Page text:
Yesterday I finally got the opportunity to see “The Dark Knight Rises,” which including the six or seven theatrical trailers and nonsense they show before the film itself puts the total amount of time spent in the theater somewhere in the neighborhood of what they used to call “a fortnight.” Many blame Christopher Nolan for the lengths of these epics, though I think it’s fair to note that Marion Cotillard has it written into all her contracts that no movie she’s in shall ever have a runtime less than 200 minutes (see also: “La Vie En Rose”).

Pfsh! French actresses.

All in all, I thought the film was great but far from perfect. You’re likely to come across most blogs and almost break your neck from slipping on the frothy liquid combination of fanboy saliva and their tears of frustration over a small handful of critics deigning to give it a slightly less than glowing review, resulting in a Rotten Tomato aggregate score below 90%. As if that’s a real fucking thing that people – adult people – should ever give a shit about.

Not me, friend. I’m going to tell you that I loved this film but also acknowledge that it has some glaring and, perhaps, troubling shortcomings.

“Did you say when Gotham is plastic, I have your permission to die? So you’re an anarchist but also one of those guys who buys furniture and then covers it up so that you never get to see or use it? Man, you are FUUUUUUUCKED UUUUUUP!”

First and most importantly, I was desperate for this franchise to escape its one over-arching pitfall: its female characters  exist only to either provide male characters with motive or be redeemed by the protagonist. Nolan goes out of his way to give his films perspective through numerous eyes, but all of them are males. This point will, I imagine, be dismissed by many reading this because of their tendency towards hemming and hawing at anything that even hints at a discussion about gender. But it’s not nit-picking to call Nolan out on what is a very troubling tendency towards a narrow and borderline misogynistic narrative. “Inception” was probably the worst example of this, with the major female character being an imaginary antagonist (for fuck’s sake!).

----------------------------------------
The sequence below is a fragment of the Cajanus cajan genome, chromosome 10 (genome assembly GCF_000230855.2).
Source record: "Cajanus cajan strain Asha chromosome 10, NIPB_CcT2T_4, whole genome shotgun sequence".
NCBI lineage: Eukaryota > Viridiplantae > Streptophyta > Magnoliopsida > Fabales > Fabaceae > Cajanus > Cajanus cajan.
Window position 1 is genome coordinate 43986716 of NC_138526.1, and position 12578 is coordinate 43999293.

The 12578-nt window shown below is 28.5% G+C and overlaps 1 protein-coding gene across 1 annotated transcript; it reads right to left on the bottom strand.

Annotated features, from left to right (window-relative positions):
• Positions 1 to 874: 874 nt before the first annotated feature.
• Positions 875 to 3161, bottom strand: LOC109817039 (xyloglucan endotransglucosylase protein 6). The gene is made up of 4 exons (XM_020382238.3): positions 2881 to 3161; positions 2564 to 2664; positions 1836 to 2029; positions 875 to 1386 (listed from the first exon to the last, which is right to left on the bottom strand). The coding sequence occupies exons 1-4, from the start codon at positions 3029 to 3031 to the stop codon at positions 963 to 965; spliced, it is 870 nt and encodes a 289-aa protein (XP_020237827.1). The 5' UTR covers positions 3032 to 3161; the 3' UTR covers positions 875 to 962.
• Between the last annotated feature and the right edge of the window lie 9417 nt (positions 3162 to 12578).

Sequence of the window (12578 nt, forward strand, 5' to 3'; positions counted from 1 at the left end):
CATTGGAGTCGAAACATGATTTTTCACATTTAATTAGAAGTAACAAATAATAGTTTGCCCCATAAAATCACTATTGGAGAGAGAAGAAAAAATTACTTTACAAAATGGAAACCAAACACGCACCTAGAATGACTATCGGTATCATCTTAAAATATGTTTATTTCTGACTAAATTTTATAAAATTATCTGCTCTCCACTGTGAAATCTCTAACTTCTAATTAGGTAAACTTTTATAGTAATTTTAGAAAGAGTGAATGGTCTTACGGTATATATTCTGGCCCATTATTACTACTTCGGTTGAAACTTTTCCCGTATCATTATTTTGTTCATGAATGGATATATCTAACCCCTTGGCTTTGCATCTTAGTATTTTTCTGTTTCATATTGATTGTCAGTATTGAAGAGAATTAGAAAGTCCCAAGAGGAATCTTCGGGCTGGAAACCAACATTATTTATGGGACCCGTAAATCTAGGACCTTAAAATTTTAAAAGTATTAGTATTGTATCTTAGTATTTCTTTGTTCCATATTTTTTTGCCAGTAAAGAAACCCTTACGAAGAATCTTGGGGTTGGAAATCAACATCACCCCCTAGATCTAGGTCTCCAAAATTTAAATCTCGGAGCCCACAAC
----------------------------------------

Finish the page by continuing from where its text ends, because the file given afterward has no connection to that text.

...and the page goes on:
Which brings us to the goddamn mess of a character that is Catwoman (played by Anne Hathaway who did her damndest and remains one Hell of an underrated actress as well as one of the most beautiful women that ever lived), whose conflicting motives and emotions make her not complicated so much as confounding. The script and Hathaway’s performance go to great lengths to show how much thrill and excitement she gets out of burglary; it gives her a sense of purpose and obviously provides an adrenaline rush. We’re shown that she steals some items simply to possess them. But then she’s also shown as someone looking for a “clean slate,” which in the film comes in the form of some magic software that completely removes a person’s criminal history from their background. So she loves it, but somehow is also only doing it because she absolutely has to. One might be able to reconcile this, most likely through the clumsy excuse of pathological behavior or addiction, neither of which is even hinted at. It’s a lot harder to reconcile the idea that she welcomes the socio-political edge of Bane and the League of Assassins but is also shown committing acts on their behest under duress and threat of extermination. While these are not mutually exclusive scenarios, they way they are played tries to give Selina Kyle depth but instead results, ultimately, in confusion. The film spends too much time trying to explain who she is and why she’s Catwoman, yet somehow in the end leaves us somehow knowing her even less than when we first see her.